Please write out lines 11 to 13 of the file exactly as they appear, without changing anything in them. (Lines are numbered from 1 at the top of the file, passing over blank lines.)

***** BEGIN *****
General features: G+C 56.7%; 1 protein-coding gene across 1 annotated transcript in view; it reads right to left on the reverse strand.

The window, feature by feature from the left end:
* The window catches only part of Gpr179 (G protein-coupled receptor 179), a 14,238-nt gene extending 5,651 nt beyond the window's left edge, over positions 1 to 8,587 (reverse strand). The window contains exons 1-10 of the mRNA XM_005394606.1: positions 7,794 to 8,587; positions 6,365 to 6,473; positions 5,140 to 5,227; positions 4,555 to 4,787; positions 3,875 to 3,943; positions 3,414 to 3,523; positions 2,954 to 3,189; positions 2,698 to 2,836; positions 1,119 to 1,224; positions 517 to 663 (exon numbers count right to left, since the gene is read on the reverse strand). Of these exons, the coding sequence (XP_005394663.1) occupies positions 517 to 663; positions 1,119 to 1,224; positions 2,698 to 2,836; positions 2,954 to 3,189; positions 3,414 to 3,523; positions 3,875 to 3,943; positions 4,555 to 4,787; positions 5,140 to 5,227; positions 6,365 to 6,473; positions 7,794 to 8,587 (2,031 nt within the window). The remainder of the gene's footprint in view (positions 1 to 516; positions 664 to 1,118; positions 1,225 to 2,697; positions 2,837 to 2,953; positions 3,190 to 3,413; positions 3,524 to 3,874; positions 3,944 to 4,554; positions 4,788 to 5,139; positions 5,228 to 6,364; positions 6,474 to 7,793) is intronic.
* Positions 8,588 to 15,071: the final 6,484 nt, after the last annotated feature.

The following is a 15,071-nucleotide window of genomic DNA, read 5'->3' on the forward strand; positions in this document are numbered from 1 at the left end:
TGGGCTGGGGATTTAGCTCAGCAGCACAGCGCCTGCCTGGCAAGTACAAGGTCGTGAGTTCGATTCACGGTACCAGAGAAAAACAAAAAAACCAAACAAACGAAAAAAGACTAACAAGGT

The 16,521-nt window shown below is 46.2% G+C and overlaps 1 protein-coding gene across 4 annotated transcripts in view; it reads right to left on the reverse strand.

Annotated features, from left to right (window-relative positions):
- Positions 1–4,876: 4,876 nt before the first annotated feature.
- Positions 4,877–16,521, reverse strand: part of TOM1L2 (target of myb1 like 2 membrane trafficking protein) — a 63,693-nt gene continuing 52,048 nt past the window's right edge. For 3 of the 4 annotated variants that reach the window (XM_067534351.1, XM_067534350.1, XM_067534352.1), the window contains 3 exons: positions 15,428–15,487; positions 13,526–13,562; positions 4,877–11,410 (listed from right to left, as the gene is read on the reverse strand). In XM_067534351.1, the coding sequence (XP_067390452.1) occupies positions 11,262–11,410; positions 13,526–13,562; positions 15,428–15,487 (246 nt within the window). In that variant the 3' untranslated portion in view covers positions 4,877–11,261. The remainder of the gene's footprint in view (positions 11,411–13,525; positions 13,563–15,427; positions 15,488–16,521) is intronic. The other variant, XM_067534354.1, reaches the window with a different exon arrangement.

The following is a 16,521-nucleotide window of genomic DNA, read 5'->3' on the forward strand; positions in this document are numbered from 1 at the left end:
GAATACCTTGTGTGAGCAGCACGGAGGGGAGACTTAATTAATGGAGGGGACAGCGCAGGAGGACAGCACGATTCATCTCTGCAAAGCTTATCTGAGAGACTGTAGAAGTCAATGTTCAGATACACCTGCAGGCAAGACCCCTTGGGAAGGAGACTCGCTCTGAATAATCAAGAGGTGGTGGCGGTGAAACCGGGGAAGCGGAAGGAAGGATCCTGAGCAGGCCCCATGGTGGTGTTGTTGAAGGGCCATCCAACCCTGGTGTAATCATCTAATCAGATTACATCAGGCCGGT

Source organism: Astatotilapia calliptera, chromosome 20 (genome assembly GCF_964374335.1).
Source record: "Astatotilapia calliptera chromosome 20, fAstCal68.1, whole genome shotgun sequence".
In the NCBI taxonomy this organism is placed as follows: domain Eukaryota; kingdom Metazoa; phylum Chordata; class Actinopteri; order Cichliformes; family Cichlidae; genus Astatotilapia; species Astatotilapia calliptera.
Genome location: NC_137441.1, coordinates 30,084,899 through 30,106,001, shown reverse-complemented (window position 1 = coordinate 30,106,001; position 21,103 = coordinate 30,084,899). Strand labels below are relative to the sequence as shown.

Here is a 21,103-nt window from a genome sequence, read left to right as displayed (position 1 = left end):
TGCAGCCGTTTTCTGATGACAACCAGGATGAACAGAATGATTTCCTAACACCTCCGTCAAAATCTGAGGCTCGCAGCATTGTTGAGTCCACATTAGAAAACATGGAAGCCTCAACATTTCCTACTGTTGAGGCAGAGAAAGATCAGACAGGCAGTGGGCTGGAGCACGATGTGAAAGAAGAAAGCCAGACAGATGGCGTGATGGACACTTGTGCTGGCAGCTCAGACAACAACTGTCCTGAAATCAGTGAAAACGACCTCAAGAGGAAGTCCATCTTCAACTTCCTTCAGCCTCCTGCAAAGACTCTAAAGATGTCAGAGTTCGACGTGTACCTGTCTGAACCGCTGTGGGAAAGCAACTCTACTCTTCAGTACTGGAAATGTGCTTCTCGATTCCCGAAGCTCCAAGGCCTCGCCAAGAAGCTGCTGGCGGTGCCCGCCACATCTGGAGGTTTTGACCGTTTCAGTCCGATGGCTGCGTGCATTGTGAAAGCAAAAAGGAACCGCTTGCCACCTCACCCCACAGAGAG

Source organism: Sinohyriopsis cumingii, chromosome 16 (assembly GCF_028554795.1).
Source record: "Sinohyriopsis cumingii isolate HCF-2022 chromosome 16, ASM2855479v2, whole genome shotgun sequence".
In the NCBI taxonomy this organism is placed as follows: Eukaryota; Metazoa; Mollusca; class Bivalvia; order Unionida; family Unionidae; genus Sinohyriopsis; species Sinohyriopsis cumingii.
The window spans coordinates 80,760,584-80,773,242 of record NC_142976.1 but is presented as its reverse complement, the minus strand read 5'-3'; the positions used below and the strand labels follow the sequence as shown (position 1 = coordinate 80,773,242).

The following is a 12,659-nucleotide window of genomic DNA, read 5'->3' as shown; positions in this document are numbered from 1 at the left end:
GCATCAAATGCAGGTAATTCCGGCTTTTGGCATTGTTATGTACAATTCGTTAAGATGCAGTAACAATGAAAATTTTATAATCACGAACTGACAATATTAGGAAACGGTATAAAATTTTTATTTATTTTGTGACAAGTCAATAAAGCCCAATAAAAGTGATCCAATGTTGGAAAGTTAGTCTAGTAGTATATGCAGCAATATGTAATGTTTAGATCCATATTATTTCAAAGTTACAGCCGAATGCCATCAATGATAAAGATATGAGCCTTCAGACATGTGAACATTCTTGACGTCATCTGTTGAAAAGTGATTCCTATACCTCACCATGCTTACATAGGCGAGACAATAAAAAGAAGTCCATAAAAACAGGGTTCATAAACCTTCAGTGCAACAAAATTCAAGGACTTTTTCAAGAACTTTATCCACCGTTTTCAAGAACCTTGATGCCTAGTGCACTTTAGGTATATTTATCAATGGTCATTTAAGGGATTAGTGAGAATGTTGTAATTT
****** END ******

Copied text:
The following is a 16,521-nucleotide window of genomic DNA, read 5'->3' on the forward strand; positions in this document are numbered from 1 at the left end:
GAATACCTTGTGTGAGCAGCACGGAGGGGAGACTTAATTAATGGAGGGGACAGCGCAGGAGGACAGCACGATTCATCTCTGCAAAGCTTATCTGAGAGACTGTAGAAGTCAATGTTCAGATACACCTGCAGGCAAGACCCCTTGGGAAGGAGACTCGCTCTGAATAATCAAGAGGTGGTGGCGGTGAAACCGGGGAAGCGGAAGGAAGGATCCTGAGCAGGCCCCATGGTGGTGTTGTTGAAGGGCCATCCAACCCTGGTGTAATCATCTAATCAGATTACATCAGGCCGGT

Source organism: Astatotilapia calliptera, chromosome 20 (genome assembly GCF_964374335.1).